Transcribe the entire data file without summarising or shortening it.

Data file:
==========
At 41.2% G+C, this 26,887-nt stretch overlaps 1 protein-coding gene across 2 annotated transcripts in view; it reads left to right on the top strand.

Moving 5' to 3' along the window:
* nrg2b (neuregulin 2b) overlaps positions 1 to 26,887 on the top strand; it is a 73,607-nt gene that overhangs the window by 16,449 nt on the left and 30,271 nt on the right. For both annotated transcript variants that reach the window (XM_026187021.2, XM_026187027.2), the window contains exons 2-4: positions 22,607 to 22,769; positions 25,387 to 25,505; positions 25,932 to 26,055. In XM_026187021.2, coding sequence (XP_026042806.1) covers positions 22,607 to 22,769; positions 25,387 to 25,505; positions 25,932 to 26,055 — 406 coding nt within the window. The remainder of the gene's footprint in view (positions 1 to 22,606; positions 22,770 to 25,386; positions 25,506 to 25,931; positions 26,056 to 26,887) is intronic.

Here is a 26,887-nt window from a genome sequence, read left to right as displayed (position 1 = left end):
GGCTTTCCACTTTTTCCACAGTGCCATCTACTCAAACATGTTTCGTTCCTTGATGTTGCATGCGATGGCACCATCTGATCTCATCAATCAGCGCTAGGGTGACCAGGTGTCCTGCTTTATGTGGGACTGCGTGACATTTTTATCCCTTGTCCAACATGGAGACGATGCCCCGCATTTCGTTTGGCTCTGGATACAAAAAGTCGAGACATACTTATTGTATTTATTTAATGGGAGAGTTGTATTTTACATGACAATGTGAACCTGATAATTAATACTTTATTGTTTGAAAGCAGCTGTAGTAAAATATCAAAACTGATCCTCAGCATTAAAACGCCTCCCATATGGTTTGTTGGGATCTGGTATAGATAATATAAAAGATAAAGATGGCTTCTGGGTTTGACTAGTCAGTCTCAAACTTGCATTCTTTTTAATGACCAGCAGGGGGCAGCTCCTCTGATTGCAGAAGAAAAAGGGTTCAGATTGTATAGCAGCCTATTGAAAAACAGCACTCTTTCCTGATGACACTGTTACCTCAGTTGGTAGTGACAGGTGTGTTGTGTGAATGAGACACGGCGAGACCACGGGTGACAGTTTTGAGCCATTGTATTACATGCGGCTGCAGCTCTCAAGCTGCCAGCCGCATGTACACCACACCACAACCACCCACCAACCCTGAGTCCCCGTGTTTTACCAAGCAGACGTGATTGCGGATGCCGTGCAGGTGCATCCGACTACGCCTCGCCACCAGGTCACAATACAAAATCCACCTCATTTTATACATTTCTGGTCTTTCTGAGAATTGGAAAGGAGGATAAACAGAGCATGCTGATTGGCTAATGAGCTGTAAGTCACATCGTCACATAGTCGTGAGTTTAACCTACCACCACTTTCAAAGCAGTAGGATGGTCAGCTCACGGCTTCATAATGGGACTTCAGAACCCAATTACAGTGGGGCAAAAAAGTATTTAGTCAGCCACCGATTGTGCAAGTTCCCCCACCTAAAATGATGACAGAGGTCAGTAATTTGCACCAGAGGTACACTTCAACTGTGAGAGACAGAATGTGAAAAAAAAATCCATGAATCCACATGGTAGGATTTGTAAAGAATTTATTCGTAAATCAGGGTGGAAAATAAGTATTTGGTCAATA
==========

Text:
At 41.2% G+C, this 26,887-nt stretch overlaps 1 protein-coding gene across 2 annotated transcripts in view; it reads left to right on the top strand.

Moving 5' to 3' along the window:
* nrg2b (neuregulin 2b) overlaps positions 1 to 26,887 on the top strand; it is a 73,607-nt gene that overhangs the window by 16,449 nt on the left and 30,271 nt on the right. For both annotated transcript variants that reach the window (XM_026187021.2, XM_026187027.2), the window contains exons 2-4: positions 22,607 to 22,769; positions 25,387 to 25,505; positions 25,932 to 26,055. In XM_026187021.2, coding sequence (XP_026042806.1) covers positions 22,607 to 22,769; positions 25,387 to 25,505; positions 25,932 to 26,055 — 406 coding nt within the window. The remainder of the gene's footprint in view (positions 1 to 22,606; positions 22,770 to 25,386; positions 25,506 to 25,931; positions 26,056 to 26,887) is intronic.

Here is a 26,887-nt window from a genome sequence, read left to right as displayed (position 1 = left end):
GGCTTTCCACTTTTTCCACAGTGCCATCTACTCAAACATGTTTCGTTCCTTGATGTTGCATGCGATGGCACCATCTGATCTCATCAATCAGCGCTAGGGTGACCAGGTGTCCTGCTTTATGTGGGACTGCGTGACATTTTTATCCCTTGTCCAACATGGAGACGATGCCCCGCATTTCGTTTGGCTCTGGATACAAAAAGTCGAGACATACTTATTGTATTTATTTAATGGGAGAGTTGTATTTTACATGACAATGTGAACCTGATAATTAATACTTTATTGTTTGAAAGCAGCTGTAGTAAAATATCAAAACTGATCCTCAGCATTAAAACGCCTCCCATATGGTTTGTTGGGATCTGGTATAGATAATATAAAAGATAAAGATGGCTTCTGGGTTTGACTAGTCAGTCTCAAACTTGCATTCTTTTTAATGACCAGCAGGGGGCAGCTCCTCTGATTGCAGAAGAAAAAGGGTTCAGATTGTATAGCAGCCTATTGAAAAACAGCACTCTTTCCTGATGACACTGTTACCTCAGTTGGTAGTGACAGGTGTGTTGTGTGAATGAGACACGGCGAGACCACGGGTGACAGTTTTGAGCCATTGTATTACATGCGGCTGCAGCTCTCAAGCTGCCAGCCGCATGTACACCACACCACAACCACCCACCAACCCTGAGTCCCCGTGTTTTACCAAGCAGACGTGATTGCGGATGCCGTGCAGGTGCATCCGACTACGCCTCGCCACCAGGTCACAATACAAAATCCACCTCATTTTATACATTTCTGGTCTTTCTGAGAATTGGAAAGGAGGATAAACAGAGCATGCTGATTGGCTAATGAGCTGTAAGTCACATCGTCACATAGTCGTGAGTTTAACCTACCACCACTTTCAAAGCAGTAGGATGGTCAGCTCACGGCTTCATAATGGGACTTCAGAACCCAATTACAGTGGGGCAAAAAAGTATTTAGTCAGCCACCGATTGTGCAAGTTCCCCCACCTAAAATGATGACAGAGGTCAGTAATTTGCACCAGAGGTACACTTCAACTGTGAGAGACAGAATGTGAAAAAAAAATCCATGAATCCACATGGTAGGATTTGTAAAGAATTTATTCGTAAATCAGGGTGGAAAATAAGTATTTGGTCAATA